In his 1873 work Une Saison en Enfer (A Season in Hell), Arthur Rimbaud wrote “One must be absolutely modern.” Rimbaud was one of those guys, restless, dissatisfied, usually in a bit of a rage, basically difficult to be around. His influence on poetry, and prose too, was to push things hard in unconventional directions, to find a newer, more modern approach to self-expression.
But the future is fraught. Cultural lag is a real problem. Strivings for a better future come with the unavoidable, negative consequences of incomplete foresight. So I want to be absolutely modern, but I don’t want to fall into the kind of thinking that has led humanity into problems like global warming and nuclear proliferation. These species-threatening quagmires were actually pretty foreseeable. We just failed to the math, or ignored it when it produced outcomes we didn’t care for.
The thing is, progress is seldom linear. It’s stop/start, like a lab rat’s fumblings in a maze. Sometimes it has to go backwards to move forwards again.
There was a time when I was more or less completely living by bike. I had a car, but I didn’t use it much. I didn’t yet have kids that needed to be delivered places. I guess I used the car to grocery shop and not much more. Because of how I moved around the world, I was in a headspace that allowed me to see just how much of our living space was devoted to cars.
You’ve got roads of course, mostly paved with rock that is bound together with asphalt or tar, which comes either from crude oil or coal. That stuff is terrible and it’s everywhere, and it’s there mainly for cars. Then, on many roads, you have parking on both sides, which widens that toxic surface. Parking is just car storage. You’ve got gas stations with massive underground tanks. You’ve got mechanics. You’ve got parking garages. Those are like walk-in closets for cars.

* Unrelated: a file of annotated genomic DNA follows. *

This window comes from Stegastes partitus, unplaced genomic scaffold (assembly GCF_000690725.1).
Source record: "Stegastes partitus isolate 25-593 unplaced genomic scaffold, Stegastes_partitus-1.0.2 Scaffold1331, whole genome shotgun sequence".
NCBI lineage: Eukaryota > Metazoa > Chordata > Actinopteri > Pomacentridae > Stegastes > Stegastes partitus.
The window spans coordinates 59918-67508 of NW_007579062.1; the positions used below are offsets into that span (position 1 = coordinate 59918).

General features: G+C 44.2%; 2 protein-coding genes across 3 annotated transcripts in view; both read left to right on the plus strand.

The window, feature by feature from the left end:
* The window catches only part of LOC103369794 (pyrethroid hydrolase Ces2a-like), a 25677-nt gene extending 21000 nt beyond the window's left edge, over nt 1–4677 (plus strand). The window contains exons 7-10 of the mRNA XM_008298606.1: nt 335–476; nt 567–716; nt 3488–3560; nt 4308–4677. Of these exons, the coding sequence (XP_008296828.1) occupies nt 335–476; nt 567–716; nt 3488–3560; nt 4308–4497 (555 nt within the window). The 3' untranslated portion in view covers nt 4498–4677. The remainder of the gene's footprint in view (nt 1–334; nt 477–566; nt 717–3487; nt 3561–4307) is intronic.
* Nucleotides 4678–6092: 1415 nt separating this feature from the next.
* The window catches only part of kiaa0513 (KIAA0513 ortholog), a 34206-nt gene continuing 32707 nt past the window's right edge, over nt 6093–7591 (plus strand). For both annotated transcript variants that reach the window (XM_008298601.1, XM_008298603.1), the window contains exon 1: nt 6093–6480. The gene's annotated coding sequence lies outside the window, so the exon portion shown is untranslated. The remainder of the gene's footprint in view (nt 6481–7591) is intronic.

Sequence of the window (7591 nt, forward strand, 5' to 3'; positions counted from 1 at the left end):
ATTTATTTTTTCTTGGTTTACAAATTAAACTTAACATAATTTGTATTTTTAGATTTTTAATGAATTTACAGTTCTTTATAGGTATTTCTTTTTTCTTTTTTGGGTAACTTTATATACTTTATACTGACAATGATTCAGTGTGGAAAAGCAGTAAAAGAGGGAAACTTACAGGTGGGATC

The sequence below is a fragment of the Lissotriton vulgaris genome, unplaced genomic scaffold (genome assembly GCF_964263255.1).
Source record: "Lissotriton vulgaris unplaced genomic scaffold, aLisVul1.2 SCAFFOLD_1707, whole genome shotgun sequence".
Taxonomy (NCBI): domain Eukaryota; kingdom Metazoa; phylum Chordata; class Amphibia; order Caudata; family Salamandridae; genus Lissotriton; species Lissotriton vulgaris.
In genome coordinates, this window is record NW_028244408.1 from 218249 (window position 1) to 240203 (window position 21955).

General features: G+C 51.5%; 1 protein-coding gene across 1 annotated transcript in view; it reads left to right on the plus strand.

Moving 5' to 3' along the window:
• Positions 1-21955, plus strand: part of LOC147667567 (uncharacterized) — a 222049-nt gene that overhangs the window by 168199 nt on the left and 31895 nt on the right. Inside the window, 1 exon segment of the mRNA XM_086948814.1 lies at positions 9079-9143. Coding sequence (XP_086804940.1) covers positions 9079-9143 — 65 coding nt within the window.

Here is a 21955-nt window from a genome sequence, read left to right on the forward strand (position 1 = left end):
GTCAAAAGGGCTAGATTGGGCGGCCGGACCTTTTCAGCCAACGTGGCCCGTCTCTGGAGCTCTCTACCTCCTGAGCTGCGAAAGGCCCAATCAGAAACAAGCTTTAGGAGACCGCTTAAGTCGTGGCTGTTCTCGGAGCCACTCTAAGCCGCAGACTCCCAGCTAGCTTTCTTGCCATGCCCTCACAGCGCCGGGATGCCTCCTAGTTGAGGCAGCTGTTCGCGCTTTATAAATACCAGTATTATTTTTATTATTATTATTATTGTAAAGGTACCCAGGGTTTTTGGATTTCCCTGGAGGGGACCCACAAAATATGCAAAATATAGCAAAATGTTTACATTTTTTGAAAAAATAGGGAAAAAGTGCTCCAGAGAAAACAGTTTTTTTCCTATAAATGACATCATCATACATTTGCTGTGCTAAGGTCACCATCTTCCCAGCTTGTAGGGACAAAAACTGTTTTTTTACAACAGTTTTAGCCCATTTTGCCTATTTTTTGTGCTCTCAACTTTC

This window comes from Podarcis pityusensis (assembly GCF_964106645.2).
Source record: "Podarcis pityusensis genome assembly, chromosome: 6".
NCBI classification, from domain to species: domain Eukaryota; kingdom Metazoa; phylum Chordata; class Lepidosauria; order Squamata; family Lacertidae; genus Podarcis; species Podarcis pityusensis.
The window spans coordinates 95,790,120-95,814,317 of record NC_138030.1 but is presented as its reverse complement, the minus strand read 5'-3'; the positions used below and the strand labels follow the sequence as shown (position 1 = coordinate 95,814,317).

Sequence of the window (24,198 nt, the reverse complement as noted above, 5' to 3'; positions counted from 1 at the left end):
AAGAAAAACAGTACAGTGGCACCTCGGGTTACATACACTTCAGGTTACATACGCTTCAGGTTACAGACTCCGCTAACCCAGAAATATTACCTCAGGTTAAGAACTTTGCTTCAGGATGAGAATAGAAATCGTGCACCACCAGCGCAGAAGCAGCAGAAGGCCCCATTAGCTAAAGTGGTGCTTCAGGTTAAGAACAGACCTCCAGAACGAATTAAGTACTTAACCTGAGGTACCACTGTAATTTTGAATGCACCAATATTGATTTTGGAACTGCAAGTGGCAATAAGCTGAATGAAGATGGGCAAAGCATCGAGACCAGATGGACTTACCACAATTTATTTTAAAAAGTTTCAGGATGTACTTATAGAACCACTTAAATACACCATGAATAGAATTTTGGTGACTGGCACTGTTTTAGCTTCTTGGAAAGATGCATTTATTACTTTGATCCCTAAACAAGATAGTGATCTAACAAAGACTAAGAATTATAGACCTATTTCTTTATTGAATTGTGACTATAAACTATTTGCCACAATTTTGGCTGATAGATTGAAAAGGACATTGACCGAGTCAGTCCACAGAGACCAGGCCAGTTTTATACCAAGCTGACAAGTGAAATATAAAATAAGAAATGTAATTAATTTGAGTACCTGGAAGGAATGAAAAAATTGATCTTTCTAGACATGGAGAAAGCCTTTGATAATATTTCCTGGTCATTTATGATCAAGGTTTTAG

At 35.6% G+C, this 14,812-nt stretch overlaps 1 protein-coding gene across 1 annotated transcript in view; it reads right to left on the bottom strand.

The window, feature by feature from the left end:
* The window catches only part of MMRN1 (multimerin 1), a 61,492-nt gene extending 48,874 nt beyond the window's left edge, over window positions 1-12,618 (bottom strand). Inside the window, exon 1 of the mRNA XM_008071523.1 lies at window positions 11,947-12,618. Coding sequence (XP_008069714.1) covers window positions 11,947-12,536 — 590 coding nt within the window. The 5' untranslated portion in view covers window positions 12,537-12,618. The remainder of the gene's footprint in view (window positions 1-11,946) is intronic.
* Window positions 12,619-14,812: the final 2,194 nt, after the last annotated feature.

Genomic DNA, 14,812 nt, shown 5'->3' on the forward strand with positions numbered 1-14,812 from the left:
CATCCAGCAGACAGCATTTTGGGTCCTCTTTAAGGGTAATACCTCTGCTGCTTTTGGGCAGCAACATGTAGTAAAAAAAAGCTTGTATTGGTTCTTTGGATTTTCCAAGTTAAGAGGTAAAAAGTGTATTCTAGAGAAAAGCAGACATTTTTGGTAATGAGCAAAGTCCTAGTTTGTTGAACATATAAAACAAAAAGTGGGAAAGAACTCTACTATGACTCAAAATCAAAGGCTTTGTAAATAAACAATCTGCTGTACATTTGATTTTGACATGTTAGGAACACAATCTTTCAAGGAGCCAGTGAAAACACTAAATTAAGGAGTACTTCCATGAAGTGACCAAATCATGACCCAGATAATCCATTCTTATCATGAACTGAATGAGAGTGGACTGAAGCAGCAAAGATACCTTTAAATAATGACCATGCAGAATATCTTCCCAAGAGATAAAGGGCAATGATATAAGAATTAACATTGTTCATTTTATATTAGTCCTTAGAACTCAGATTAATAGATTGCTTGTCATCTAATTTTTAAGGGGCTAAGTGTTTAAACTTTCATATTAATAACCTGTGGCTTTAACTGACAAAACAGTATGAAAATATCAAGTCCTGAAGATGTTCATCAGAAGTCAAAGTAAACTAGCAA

It’s a lot of space and a lot of not-carbon-efficient infrastructure, and that’s before you even delve into the car itself, it’s components and its toxic output. Please don’t read this as sanctimony. I’m a driver too. This is just stepping back from the status quo situation and trying to see it for what it is.
None of this existed 150 years ago, when Rimbaud was madly scrawling verse. Sure, we had roads, and many of them were ankle deep in animal manure, but this whole petro-infrastructure is new to humanity. We managed without it for a long time. This is not to say we can just shut it all down now, because that would be better (although it might). This is just to try to see the enormity of it.
And then there’s a future, which is what I like to think about. I can’t imagine personal mobility becomes a non-issue, so a lot of this space is still devoted to moving humans around, but how could it be less toxic? Cars will, hopefully, move toward renewables. They have to. Will road surfaces evolve toward non-toxic substrates? Will the way the space afforded to transportation be revised, so that biking is safer and storing your bike where you’re going gets easier? How would we go about shifting the value perception, so that more people come to believe in pedaling instead of driving? Would less solid roads, say we move to a porous paving paradigm that is rougher, encourage more people to seek alternative transportation?
I don’t know any of the answers, and obviously I can only really try to evolve my own approach to getting around. But I love to think about that future and try to see the bike’s place in it, and yeah, on some level, I like to believe I’m better prepared for it than a lot of people, though I’m mindful that humanity is consistently wrong about what the future looks like, about what is means to be modern.
Thanks, as always, to Shimano North America, for making TCI possible in 2022.